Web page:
Any gaseous medium capable of being ionized is suitable for use with this invention. Of course, each gaseous medium will have its own ionization characteristics, and accordingly, adjustments in physical and electrical parameters will have to be made. Air is the preferred gaseous medium because it is inexpensive, readily available and easily ionized. An air flow can be very simply provided by a fan system, as is used in Rando-Webbers. When an air stream is used, the air velocity V, should be from zero to about 30,000 feet per minute. A preferable air velocity V is in the range of from about 1000 to about 10,000 ft. per minute because at such rates very uniform nonwoven webs can be formed.
Any type of fiber, natural or synthetic, can be used with the machine of this invention as long as it is capable of holding an electrical charge. Some examples of suitable fibers include: (1) %1 inch, 1 /2 denier per filament (d.p.f.) viscose rayon staple; (2) 1 /22 inch, 1 /2 d.p.f. Dacron fiber with mechanical crimping; (3) %2 inch, 3 d.p.f. Dacron fiber with no crimping or with mechanical or spiral crimping; (4) %2 inch, 3 d.p.f. nylon fiber with mechanical crimping; (5) /22 inch, 1 /2 d.p.f. acetate fibers; and (6) a blend of 20-80% inch, 1 /2 d.p.f. acetate rayon, crimped or uncrimped, with 2080% 1-2 inch, 1 /2 d.p.f. Orion fiber, crimped or uncrimped. Dacron and Orion are registered trademarks of E. I. du Pont de Nemours & Co. for polyester and acrylic fibers, respectively.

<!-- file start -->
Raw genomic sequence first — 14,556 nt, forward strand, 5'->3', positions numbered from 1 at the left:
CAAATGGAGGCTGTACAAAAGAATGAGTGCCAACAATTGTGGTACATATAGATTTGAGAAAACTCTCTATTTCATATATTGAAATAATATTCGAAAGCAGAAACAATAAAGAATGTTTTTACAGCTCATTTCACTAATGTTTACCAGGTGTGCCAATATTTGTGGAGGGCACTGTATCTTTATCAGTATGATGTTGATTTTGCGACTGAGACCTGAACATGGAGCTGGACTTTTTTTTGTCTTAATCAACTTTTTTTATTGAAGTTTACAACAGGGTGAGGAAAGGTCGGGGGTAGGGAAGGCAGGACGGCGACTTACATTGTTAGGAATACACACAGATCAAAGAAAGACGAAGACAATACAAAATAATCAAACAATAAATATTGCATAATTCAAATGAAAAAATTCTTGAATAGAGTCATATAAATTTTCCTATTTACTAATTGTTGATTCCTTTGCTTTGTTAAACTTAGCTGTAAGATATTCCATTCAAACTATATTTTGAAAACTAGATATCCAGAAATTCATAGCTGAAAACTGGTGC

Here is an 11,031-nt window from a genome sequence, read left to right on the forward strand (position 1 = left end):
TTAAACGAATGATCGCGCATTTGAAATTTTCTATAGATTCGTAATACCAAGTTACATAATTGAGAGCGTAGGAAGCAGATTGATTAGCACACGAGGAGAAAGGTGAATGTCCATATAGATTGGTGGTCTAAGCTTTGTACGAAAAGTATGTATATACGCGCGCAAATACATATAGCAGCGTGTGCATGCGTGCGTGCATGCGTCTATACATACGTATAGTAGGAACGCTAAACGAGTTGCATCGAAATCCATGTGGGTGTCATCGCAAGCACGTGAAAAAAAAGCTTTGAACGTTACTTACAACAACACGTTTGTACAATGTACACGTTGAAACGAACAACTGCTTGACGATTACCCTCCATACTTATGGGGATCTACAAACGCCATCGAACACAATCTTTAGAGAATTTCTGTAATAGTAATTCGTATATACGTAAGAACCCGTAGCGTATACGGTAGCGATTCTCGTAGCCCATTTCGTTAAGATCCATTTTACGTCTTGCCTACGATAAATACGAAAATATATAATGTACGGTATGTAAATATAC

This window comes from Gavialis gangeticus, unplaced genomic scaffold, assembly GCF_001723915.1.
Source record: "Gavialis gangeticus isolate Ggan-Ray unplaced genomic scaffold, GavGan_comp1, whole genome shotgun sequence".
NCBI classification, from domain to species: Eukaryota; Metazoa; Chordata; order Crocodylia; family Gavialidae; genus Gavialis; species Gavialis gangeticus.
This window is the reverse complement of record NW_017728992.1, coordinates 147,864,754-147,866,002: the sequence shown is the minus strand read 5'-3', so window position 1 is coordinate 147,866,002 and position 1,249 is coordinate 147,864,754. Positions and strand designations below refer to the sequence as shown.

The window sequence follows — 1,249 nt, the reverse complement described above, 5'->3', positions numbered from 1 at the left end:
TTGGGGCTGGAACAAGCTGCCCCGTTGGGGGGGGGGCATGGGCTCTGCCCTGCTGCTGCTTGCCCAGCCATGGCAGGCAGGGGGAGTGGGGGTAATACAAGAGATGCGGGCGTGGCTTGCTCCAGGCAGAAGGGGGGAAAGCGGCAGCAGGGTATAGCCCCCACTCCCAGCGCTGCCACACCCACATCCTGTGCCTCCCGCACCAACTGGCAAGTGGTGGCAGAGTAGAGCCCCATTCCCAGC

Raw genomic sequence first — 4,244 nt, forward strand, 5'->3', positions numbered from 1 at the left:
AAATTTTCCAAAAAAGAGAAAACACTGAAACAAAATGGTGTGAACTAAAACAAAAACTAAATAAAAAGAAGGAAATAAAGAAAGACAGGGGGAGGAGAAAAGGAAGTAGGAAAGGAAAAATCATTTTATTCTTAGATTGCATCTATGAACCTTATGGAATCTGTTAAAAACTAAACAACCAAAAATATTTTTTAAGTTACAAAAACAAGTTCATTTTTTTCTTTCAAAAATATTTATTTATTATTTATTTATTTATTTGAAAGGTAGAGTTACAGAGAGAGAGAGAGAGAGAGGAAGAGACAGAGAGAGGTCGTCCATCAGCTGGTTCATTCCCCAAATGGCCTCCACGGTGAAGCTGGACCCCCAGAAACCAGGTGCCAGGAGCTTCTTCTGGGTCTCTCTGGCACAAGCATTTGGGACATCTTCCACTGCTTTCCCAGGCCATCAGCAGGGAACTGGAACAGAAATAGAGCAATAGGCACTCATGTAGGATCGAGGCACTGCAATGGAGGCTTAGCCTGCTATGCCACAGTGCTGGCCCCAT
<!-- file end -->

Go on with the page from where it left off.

The machine and process of this invention are useful for forming random nonwoven web material from fibers. Nonwoven web material, in turn, has many of the same utilities of woven webs. In particular, nonwoven webs are used to make fabrics for womens dresses, to make tent fabric, as substrates for linoleum coverings, as substrates in fabric composites and as interlinings on mens and womens suits and dresses. Nonwoven webs are generally more economical than comparable woven web materials and often can be made stronger per equivalent weight.